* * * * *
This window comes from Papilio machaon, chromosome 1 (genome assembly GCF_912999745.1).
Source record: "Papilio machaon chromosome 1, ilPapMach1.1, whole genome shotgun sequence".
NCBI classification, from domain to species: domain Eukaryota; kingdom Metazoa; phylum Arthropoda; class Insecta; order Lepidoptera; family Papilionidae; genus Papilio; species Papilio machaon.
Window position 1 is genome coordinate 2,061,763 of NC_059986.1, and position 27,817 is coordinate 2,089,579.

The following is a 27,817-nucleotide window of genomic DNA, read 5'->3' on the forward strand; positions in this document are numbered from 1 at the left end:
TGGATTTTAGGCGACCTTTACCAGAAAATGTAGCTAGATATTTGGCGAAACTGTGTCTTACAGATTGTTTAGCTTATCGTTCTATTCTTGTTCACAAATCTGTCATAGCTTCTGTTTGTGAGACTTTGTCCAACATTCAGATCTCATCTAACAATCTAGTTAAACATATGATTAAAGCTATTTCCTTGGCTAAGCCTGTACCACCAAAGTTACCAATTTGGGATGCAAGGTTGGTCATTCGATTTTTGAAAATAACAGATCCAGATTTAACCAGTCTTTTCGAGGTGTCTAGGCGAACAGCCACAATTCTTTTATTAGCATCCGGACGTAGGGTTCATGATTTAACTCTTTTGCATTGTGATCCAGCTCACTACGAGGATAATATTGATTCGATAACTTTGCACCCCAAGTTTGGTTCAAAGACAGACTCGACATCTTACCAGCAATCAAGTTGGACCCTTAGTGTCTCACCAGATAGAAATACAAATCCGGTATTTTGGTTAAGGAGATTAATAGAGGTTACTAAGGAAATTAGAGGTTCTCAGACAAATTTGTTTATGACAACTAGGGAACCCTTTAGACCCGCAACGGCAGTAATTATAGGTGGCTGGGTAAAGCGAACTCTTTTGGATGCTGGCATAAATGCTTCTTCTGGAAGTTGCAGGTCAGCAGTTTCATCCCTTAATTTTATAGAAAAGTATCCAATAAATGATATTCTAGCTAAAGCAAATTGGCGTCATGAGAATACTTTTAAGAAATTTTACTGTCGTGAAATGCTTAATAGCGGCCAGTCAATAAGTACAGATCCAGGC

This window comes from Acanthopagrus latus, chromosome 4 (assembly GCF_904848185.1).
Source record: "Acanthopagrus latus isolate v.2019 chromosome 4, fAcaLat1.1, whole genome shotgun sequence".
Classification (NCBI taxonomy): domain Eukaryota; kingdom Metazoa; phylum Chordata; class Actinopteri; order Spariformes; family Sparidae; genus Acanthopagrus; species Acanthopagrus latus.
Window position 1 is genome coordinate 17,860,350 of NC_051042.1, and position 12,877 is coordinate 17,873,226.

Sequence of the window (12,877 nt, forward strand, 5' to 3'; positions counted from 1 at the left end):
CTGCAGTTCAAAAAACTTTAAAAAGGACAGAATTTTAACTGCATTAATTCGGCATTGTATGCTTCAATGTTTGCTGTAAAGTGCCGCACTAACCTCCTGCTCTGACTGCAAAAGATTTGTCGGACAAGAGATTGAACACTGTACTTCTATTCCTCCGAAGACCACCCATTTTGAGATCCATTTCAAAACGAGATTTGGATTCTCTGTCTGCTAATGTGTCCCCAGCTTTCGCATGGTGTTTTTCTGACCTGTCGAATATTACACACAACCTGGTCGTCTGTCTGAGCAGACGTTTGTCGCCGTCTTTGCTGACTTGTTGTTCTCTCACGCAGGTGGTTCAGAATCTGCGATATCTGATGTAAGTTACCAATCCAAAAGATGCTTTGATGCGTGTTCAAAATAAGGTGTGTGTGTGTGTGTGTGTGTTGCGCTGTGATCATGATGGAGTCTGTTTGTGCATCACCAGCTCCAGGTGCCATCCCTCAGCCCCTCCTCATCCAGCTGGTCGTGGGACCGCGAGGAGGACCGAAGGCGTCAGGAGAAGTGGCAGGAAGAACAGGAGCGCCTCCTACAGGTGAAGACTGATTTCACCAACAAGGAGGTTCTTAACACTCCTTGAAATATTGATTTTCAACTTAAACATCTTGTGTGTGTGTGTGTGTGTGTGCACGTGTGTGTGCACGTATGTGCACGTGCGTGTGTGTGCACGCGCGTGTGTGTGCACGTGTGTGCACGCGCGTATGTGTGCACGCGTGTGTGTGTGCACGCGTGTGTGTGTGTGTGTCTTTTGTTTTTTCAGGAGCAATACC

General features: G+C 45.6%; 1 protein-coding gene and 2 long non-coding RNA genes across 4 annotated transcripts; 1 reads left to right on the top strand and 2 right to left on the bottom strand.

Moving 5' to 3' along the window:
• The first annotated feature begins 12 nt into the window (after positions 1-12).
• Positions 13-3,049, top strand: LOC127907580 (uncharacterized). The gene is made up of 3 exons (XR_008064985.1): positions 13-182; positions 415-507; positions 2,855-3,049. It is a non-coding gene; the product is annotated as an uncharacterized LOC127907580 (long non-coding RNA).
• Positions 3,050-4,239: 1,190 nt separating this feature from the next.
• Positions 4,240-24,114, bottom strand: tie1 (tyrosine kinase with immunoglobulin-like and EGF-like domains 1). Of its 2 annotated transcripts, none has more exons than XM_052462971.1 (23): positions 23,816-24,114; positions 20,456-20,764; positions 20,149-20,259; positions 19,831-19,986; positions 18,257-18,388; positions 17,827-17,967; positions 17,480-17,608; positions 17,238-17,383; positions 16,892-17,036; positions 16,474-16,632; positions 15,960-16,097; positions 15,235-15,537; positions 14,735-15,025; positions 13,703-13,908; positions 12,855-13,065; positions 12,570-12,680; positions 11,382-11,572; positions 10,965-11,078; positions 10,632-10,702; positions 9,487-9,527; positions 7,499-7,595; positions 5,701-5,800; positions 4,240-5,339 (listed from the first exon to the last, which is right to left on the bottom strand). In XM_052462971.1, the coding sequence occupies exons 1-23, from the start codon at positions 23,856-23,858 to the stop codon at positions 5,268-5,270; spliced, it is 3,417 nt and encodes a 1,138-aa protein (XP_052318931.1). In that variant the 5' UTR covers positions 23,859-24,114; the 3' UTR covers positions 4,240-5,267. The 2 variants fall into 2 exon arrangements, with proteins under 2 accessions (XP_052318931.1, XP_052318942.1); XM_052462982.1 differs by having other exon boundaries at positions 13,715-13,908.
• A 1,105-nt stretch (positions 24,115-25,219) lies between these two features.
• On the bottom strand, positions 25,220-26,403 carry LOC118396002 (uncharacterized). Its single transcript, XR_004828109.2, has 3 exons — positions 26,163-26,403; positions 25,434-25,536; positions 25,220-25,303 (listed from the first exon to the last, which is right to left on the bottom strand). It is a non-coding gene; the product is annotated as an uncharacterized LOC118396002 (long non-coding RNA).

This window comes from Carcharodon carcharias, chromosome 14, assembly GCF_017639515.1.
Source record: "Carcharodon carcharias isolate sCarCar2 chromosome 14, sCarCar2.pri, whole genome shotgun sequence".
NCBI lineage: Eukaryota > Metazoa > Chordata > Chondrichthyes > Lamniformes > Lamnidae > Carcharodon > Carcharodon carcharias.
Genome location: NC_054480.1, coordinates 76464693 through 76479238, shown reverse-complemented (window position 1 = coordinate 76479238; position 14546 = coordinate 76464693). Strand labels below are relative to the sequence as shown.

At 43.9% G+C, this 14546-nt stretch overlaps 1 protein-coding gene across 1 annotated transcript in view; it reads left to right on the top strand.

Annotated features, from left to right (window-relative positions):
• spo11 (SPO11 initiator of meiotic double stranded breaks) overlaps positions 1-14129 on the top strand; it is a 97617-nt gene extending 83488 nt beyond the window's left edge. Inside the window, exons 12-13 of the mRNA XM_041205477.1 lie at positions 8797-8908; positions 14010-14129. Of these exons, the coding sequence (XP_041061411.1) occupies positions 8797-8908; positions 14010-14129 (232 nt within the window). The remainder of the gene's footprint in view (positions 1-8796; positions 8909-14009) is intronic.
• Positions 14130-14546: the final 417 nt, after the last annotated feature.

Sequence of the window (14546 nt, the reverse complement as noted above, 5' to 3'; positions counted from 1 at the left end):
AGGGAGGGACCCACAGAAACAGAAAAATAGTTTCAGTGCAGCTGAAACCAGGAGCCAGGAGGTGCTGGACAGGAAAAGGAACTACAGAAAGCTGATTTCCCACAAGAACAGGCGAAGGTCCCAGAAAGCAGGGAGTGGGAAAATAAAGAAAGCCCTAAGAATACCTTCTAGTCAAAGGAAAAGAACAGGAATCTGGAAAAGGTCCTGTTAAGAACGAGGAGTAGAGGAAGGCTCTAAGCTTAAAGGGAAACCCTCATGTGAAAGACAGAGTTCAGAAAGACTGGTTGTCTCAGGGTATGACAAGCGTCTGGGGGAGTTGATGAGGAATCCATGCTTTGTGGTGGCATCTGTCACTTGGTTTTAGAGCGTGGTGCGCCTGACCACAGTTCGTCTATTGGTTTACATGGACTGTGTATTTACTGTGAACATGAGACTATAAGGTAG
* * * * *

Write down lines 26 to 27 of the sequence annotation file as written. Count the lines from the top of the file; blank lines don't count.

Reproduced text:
Annotated features, from left to right (window-relative positions):
• spo11 (SPO11 initiator of meiotic double stranded breaks) overlaps positions 1-14129 on the top strand; it is a 97617-nt gene extending 83488 nt beyond the window's left edge. Inside the window, exons 12-13 of the mRNA XM_041205477.1 lie at positions 8797-8908; positions 14010-14129. Of these exons, the coding sequence (XP_041061411.1) occupies positions 8797-8908; positions 14010-14129 (232 nt within the window). The remainder of the gene's footprint in view (positions 1-8796; positions 8909-14009) is intronic.